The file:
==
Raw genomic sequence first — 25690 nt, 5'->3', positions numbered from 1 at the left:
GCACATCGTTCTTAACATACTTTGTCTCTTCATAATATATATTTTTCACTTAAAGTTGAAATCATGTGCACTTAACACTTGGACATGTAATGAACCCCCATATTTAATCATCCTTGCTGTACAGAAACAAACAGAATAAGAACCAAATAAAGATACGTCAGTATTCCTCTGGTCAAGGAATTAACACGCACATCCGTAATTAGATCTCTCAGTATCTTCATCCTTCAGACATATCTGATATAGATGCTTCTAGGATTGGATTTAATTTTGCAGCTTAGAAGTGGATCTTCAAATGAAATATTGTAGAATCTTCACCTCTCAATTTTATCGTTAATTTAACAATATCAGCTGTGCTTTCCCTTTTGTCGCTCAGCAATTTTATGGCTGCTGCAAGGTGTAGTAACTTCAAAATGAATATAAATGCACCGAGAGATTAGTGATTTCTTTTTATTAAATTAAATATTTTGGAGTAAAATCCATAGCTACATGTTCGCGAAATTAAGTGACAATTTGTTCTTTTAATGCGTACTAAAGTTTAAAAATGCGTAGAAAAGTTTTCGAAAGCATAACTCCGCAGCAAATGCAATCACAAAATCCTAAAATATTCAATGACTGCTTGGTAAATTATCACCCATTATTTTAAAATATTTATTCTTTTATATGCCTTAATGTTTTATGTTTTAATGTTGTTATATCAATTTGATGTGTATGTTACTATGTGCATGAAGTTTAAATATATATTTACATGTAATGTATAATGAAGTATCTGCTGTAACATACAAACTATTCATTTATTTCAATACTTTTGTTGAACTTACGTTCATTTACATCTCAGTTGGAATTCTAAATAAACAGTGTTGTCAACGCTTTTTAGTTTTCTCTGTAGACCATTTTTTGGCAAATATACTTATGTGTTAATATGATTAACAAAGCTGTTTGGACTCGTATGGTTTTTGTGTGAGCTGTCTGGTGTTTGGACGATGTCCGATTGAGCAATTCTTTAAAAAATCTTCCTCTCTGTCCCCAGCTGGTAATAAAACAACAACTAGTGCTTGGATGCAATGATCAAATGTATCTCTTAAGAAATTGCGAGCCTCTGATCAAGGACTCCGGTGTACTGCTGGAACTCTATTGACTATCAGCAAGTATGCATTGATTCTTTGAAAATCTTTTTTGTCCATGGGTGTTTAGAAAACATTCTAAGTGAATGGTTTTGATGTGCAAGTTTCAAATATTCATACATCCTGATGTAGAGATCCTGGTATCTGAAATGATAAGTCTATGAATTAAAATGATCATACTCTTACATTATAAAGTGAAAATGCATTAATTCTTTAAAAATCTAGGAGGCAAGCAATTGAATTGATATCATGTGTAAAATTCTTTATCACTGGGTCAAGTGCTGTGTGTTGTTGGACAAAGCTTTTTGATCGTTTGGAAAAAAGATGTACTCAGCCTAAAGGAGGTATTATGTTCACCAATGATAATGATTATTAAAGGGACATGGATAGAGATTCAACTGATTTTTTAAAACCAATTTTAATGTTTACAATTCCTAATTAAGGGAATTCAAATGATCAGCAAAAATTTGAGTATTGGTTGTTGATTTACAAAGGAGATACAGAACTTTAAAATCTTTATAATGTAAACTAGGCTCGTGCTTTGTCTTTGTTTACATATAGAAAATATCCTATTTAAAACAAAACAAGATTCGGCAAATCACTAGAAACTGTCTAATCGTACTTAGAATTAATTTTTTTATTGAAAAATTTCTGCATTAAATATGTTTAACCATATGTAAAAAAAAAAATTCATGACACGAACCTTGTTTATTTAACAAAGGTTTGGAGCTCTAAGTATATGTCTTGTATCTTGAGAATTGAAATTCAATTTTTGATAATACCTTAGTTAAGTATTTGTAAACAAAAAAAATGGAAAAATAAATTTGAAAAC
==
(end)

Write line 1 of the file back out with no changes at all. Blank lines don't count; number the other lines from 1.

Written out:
Raw genomic sequence first — 25690 nt, 5'->3', positions numbered from 1 at the left: